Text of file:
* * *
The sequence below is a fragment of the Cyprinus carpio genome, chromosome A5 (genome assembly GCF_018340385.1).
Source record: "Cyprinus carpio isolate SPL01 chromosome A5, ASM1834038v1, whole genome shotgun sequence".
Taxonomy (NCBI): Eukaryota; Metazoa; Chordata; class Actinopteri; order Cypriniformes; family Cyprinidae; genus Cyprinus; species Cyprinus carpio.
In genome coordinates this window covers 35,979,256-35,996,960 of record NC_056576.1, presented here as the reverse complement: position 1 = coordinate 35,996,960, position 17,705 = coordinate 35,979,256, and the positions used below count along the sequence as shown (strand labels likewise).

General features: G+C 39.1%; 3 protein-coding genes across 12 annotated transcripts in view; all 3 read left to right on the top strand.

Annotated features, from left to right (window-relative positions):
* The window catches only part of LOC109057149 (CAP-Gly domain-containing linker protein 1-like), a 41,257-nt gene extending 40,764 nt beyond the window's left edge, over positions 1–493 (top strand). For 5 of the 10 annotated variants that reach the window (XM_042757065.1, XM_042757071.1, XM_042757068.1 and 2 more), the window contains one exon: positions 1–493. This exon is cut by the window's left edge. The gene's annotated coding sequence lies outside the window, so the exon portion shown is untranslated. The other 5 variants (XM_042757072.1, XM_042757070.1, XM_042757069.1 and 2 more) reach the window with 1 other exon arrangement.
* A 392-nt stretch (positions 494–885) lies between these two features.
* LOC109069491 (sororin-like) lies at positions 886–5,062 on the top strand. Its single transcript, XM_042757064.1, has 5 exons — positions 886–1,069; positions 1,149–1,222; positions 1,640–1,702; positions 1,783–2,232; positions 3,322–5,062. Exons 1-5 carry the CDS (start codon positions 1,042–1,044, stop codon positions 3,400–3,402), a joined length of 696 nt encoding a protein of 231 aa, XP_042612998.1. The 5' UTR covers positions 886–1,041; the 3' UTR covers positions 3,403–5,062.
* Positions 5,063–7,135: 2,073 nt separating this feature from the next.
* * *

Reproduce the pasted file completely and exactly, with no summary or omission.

The sequence below is a fragment of the Cyprinus carpio genome, chromosome A5 (genome assembly GCF_018340385.1).
Source record: "Cyprinus carpio isolate SPL01 chromosome A5, ASM1834038v1, whole genome shotgun sequence".
Taxonomy (NCBI): Eukaryota; Metazoa; Chordata; class Actinopteri; order Cypriniformes; family Cyprinidae; genus Cyprinus; species Cyprinus carpio.
In genome coordinates this window covers 35,979,256-35,996,960 of record NC_056576.1, presented here as the reverse complement: position 1 = coordinate 35,996,960, position 17,705 = coordinate 35,979,256, and the positions used below count along the sequence as shown (strand labels likewise).

General features: G+C 39.1%; 3 protein-coding genes across 12 annotated transcripts in view; all 3 read left to right on the top strand.

Annotated features, from left to right (window-relative positions):
* The window catches only part of LOC109057149 (CAP-Gly domain-containing linker protein 1-like), a 41,257-nt gene extending 40,764 nt beyond the window's left edge, over positions 1–493 (top strand). For 5 of the 10 annotated variants that reach the window (XM_042757065.1, XM_042757071.1, XM_042757068.1 and 2 more), the window contains one exon: positions 1–493. This exon is cut by the window's left edge. The gene's annotated coding sequence lies outside the window, so the exon portion shown is untranslated. The other 5 variants (XM_042757072.1, XM_042757070.1, XM_042757069.1 and 2 more) reach the window with 1 other exon arrangement.
* A 392-nt stretch (positions 494–885) lies between these two features.
* LOC109069491 (sororin-like) lies at positions 886–5,062 on the top strand. Its single transcript, XM_042757064.1, has 5 exons — positions 886–1,069; positions 1,149–1,222; positions 1,640–1,702; positions 1,783–2,232; positions 3,322–5,062. Exons 1-5 carry the CDS (start codon positions 1,042–1,044, stop codon positions 3,400–3,402), a joined length of 696 nt encoding a protein of 231 aa, XP_042612998.1. The 5' UTR covers positions 886–1,041; the 3' UTR covers positions 3,403–5,062.
* Positions 5,063–7,135: 2,073 nt separating this feature from the next.